Library Journal (starred)   “Obioma overwhelms readers with a visceral sense of Chinonso's humanity, his love, his rage, and his despair as he struggles between fate and self-determination…Nigerian writer Obioma blazed into the literary firmament with The Fishermen, short-listed for the Man Booker Prize in 2015, but this second, more ambitious and imaginative novel may be the one that cements his name in readers' minds.”

Bookpage (starred) "A multicultural fable that her­alds a new master of magical realism… It's a special writer who can take the familiar tropes found within AN ORCHESTRA OF MINORITIES and infuse them with new life, transforming them into something exciting and unexpected…a tragic masterpiece."

Eileen Battersby, The Guardian "Obioma's frenetically assured second novel is a spectacular artistic leap forwards…There is nothing tentative about this new book, a linguistically flamboyant, fast-moving, fatalistic saga of one man’s personal disaster…Chinonso, whose temper becomes increasingly violent, is no Odysseus: he has more in common with Othello or Hardy’s Jude, or Alfred Döblin’s Franz Biberkopf in Berlin Alexanderplatz…Few contemporary novels achieve the seductive panache of Obioma’s heightened language, with its mixture of English, Igbo and colourful African-English phrases, and the startling clarity of the dialogue. The story is extreme; yet its theme is a bid for mercy for that most fragile of creatures – a human.”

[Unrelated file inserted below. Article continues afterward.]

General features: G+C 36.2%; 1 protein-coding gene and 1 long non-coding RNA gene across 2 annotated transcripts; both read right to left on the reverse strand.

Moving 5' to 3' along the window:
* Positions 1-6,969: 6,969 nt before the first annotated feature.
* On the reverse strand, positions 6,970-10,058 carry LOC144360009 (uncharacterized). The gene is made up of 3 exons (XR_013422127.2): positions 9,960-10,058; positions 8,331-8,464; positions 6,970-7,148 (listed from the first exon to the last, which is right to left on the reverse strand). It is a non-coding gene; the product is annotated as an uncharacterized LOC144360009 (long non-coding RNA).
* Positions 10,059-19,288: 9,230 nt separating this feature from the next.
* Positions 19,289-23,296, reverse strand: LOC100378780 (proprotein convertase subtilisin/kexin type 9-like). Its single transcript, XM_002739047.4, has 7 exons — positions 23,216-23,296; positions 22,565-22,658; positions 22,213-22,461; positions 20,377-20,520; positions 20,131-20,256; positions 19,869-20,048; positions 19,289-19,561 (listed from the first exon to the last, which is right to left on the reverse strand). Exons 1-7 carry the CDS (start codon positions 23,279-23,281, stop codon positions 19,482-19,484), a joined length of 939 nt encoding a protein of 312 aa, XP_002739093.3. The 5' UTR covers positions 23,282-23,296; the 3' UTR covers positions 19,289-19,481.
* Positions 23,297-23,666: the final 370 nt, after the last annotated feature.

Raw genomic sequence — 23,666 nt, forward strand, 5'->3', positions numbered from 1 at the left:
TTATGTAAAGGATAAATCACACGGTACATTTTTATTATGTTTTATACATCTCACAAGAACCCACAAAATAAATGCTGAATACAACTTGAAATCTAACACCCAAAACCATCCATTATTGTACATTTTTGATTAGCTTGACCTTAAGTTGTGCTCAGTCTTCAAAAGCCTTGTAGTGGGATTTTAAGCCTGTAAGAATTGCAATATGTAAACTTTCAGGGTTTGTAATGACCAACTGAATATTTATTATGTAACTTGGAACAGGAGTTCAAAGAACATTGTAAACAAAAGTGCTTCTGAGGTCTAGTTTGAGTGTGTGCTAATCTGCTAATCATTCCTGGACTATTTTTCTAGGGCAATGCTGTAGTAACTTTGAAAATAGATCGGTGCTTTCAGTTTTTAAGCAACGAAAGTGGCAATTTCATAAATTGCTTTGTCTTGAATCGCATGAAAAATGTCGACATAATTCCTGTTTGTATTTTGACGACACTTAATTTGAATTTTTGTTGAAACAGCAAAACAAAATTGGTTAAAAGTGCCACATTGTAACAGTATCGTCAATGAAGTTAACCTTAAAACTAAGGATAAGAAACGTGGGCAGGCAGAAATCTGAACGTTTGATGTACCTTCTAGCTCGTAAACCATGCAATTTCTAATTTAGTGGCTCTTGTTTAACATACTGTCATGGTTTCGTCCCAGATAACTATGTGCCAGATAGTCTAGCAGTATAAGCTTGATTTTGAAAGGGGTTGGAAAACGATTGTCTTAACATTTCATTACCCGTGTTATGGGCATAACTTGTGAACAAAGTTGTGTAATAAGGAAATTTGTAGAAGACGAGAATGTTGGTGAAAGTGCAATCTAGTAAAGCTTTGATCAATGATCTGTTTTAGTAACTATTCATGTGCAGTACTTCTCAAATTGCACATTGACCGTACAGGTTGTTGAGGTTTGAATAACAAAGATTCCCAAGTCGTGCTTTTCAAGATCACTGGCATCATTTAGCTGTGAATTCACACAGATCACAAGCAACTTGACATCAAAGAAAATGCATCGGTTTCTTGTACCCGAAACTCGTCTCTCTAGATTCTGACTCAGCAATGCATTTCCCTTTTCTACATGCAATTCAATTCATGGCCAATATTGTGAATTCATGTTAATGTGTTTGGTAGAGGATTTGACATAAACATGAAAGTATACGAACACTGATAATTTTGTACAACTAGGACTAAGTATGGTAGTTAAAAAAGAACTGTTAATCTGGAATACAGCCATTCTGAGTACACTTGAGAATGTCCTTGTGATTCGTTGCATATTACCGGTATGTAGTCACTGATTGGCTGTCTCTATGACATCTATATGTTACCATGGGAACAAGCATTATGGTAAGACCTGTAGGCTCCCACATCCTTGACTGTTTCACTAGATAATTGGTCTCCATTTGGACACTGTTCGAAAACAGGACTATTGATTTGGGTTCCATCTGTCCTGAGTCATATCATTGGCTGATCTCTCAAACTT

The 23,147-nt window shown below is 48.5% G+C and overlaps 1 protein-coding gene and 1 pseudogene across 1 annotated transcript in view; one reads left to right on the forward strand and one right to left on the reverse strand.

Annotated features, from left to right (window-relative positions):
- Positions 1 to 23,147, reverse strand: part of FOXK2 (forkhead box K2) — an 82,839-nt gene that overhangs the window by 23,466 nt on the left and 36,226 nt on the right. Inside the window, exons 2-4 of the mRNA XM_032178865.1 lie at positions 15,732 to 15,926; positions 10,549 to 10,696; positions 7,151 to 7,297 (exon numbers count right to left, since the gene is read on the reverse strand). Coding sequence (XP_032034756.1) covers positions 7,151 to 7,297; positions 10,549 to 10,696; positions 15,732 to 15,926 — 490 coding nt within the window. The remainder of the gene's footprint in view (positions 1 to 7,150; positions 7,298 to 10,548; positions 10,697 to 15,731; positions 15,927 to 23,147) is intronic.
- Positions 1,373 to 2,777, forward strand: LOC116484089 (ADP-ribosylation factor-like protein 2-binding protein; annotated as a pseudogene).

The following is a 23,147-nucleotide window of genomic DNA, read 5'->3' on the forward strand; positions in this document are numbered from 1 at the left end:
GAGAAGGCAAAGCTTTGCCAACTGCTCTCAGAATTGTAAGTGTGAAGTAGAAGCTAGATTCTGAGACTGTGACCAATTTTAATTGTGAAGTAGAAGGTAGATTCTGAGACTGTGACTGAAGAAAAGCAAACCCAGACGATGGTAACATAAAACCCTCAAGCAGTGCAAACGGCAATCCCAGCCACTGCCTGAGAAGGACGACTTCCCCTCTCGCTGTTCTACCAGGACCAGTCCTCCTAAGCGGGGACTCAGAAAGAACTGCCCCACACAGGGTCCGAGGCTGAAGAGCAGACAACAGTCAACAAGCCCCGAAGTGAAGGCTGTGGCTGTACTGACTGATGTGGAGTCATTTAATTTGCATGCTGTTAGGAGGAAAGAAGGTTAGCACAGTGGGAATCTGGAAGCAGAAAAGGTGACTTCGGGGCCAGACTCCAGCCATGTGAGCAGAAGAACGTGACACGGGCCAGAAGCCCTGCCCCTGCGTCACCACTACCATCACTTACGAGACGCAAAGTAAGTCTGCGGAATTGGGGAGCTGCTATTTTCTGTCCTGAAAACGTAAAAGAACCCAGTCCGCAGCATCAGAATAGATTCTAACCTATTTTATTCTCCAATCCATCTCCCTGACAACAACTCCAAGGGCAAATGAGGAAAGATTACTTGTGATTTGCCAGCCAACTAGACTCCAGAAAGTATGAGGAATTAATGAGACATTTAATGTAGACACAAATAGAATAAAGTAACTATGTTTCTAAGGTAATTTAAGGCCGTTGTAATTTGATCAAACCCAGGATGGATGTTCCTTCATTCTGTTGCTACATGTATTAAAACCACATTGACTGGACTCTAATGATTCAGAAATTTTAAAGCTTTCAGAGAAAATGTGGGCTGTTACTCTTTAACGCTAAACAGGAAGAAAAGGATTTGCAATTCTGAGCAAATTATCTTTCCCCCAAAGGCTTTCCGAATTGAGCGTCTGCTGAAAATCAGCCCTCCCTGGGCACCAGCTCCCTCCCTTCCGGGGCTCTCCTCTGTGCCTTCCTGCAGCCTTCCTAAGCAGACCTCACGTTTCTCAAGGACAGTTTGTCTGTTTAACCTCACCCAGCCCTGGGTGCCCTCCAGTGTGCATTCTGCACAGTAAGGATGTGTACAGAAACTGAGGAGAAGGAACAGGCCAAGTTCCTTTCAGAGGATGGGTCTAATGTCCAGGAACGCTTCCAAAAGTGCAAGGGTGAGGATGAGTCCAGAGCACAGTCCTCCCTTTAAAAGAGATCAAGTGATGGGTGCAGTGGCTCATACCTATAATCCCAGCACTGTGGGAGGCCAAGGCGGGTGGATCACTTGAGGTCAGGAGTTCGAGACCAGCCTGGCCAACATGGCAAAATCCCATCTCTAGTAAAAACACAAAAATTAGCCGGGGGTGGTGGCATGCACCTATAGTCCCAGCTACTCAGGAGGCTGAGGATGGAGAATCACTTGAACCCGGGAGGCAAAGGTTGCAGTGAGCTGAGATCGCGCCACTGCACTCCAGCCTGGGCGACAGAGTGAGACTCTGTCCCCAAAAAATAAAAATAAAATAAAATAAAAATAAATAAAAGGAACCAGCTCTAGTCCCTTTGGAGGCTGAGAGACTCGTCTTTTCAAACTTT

Time "When Obioma, now 33, published his 2015 debut The Fishermen, which was short-listed for the Man Booker Prize, at least one critic compared him to Chinua Achebe, the godfather of Nigerian literature. His follow-up validates the comparison. The Odyssean Orchestra affirms its author's place among a raft of literary stars–Chimamanda Ngozi Adichie, Abubakar Adam Ibrahim and others–drawing the eyes of international critics to Africa's most populous country."

Boston Globe "Stylistic virtuosity…With his second novel Chigozie Obioma proves that the African folk tale can expand to embrace contemporary subjects, even while remaining true to its cultural roots. At the same time, he illustrates how the traditional realistic western novel may be perfectly adapted to Igbo cosmology, in which human beings are just one of many equal competing forces in a spiritually complex universe. It goes without saying, of course, that these tricks are not for kids and that only a master of literary form could manage to pull them off…It is more than a superb and tragic novel; it's a historical treasure."

The Economist "A triumph: a wholly unsentimental epic that unspools smoothly over nearly a decade, it is set with equal success across two continents, employing myth and spirituality to create a vibrant new world…In an era of copycats, An Orchestra of Minorities is an unusual and brilliantly original book."

Read Chigozie Obioma's essay in the Paris Review Daily: The Desire to Unlearn

Read Chigozie Obioma’s essay in New York Times Book Review (3/12/2018)

Read Chigozie Obioma's essays in The Millions: The Audacity of Prose and The Transcendent Power of Triangular Fiction

Chigozie Obioma's website